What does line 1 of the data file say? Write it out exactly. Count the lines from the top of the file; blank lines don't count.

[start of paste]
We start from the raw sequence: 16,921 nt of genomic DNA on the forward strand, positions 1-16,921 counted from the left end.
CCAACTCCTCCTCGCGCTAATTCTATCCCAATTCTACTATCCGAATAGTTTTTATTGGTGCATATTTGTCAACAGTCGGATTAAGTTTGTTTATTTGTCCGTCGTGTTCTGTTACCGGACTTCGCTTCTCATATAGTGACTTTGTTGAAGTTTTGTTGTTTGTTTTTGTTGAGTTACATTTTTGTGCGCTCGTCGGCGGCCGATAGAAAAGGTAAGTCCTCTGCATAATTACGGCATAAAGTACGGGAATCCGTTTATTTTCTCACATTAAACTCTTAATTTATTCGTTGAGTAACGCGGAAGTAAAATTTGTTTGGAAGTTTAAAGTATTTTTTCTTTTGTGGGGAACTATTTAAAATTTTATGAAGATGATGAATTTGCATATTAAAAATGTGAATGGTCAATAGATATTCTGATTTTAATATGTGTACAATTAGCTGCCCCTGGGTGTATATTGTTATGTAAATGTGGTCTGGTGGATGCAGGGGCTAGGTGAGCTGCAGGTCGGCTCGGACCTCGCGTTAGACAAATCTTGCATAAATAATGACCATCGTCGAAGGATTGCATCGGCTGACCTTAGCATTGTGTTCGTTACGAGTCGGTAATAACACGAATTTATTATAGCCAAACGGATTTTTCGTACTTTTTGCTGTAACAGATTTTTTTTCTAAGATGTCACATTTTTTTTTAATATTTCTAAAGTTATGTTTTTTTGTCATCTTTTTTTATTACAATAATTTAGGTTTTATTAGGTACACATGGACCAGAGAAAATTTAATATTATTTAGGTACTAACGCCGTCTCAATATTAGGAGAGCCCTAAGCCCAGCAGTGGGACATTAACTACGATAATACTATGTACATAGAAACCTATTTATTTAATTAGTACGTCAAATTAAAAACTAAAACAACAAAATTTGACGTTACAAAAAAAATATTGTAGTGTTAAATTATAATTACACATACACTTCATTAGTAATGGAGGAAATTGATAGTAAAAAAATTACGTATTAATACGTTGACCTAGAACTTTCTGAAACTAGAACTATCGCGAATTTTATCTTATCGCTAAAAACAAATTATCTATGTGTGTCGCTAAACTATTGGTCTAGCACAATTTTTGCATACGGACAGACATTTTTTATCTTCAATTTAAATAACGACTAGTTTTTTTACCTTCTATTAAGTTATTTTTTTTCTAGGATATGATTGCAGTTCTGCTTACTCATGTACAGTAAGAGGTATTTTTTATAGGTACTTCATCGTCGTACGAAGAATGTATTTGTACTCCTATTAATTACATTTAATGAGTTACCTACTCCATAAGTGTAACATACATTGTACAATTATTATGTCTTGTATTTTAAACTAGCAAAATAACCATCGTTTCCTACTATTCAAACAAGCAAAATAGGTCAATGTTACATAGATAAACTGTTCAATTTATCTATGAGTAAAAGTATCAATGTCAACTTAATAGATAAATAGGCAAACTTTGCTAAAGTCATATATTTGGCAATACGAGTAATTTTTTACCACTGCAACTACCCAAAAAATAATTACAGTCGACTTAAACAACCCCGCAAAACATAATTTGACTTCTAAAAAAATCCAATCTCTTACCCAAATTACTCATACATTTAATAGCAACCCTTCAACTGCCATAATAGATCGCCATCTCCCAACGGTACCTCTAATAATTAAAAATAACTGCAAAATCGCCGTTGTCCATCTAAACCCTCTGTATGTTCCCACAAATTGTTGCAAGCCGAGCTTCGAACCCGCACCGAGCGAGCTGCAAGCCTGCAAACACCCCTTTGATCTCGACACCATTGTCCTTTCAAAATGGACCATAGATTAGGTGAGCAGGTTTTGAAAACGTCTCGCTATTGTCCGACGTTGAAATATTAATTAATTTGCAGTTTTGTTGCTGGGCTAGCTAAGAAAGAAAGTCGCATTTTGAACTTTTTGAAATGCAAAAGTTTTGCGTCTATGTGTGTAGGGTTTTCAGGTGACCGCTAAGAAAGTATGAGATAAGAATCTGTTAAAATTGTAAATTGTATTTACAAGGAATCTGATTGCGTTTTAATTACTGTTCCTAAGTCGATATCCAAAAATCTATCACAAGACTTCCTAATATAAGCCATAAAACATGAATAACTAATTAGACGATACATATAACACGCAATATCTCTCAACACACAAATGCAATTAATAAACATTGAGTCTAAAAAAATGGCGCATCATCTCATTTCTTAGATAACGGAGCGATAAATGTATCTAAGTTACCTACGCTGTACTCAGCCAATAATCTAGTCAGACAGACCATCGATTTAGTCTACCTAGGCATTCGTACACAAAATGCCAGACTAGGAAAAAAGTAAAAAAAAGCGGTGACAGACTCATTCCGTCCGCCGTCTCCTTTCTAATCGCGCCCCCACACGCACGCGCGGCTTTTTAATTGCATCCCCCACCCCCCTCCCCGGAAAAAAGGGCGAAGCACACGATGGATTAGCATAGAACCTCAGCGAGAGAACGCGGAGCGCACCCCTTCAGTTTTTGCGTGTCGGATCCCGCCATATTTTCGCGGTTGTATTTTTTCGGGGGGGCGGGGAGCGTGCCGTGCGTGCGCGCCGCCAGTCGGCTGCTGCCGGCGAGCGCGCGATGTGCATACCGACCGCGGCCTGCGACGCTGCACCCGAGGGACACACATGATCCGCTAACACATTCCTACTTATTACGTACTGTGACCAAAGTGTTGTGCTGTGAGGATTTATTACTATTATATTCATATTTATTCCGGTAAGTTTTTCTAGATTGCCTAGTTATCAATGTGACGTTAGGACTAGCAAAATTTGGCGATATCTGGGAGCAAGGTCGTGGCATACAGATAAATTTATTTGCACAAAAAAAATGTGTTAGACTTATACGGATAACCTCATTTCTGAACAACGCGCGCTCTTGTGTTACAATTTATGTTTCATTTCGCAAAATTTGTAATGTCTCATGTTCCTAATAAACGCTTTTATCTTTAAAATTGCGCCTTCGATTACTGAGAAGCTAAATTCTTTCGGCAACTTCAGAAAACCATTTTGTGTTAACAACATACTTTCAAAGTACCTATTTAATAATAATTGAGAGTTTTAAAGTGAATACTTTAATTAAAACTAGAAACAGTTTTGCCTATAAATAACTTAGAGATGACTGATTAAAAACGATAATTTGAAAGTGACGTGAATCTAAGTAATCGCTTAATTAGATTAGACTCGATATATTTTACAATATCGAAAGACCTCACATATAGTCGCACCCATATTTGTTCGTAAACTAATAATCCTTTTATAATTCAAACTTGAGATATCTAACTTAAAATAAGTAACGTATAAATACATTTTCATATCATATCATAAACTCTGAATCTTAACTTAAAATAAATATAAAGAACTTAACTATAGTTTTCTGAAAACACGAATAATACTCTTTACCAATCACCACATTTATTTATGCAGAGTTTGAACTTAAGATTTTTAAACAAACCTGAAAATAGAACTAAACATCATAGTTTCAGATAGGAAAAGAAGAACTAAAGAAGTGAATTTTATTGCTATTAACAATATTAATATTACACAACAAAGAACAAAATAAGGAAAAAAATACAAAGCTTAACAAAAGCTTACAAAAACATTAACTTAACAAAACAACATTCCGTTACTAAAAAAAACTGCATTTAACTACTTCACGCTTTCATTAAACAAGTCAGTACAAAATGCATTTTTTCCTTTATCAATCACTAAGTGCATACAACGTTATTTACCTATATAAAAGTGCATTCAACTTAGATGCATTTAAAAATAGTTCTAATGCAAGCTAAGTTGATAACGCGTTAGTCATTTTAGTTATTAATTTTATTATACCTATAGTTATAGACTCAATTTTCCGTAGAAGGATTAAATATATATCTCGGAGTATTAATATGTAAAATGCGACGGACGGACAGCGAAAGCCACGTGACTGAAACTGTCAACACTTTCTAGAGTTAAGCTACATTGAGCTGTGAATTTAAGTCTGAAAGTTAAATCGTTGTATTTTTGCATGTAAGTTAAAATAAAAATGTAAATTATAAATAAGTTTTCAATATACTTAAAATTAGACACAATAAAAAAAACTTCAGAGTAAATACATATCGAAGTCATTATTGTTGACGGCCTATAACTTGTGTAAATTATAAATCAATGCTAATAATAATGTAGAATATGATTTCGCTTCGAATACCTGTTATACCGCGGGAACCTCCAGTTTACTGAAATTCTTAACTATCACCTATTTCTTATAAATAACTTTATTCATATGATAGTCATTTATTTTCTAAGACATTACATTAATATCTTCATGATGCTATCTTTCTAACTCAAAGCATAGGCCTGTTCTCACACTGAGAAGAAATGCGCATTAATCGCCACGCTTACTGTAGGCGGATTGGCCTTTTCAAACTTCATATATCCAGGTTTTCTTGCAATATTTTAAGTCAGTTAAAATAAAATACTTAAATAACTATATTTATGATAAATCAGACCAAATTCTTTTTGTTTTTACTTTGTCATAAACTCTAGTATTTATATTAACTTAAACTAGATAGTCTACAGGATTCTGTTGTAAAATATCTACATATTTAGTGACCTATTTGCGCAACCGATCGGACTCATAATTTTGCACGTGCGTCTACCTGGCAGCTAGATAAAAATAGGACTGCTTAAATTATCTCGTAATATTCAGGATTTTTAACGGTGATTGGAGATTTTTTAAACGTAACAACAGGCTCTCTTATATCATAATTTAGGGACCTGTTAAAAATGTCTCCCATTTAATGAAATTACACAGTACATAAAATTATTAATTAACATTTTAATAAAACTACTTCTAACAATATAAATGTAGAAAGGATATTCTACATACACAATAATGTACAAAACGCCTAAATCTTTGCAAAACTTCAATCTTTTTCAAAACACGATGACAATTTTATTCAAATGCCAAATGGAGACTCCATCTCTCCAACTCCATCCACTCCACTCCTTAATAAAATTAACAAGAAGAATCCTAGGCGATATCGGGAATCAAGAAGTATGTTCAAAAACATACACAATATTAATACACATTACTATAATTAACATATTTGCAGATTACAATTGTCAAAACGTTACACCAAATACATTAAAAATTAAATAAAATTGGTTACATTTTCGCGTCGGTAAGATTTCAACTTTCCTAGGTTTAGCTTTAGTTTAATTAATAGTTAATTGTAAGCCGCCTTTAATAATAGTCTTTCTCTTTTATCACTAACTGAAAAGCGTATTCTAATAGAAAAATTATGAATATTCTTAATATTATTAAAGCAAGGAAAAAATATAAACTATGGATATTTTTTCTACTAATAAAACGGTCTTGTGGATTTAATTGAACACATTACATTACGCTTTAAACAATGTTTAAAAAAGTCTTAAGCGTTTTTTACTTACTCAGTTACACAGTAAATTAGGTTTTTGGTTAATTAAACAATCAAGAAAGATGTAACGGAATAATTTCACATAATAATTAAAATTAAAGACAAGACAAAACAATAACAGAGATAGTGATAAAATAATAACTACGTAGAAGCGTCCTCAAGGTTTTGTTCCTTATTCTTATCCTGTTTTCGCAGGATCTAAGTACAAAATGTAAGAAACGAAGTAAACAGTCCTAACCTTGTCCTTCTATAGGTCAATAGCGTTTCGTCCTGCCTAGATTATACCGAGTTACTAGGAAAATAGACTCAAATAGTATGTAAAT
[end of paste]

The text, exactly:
We start from the raw sequence: 16,921 nt of genomic DNA on the forward strand, positions 1-16,921 counted from the left end.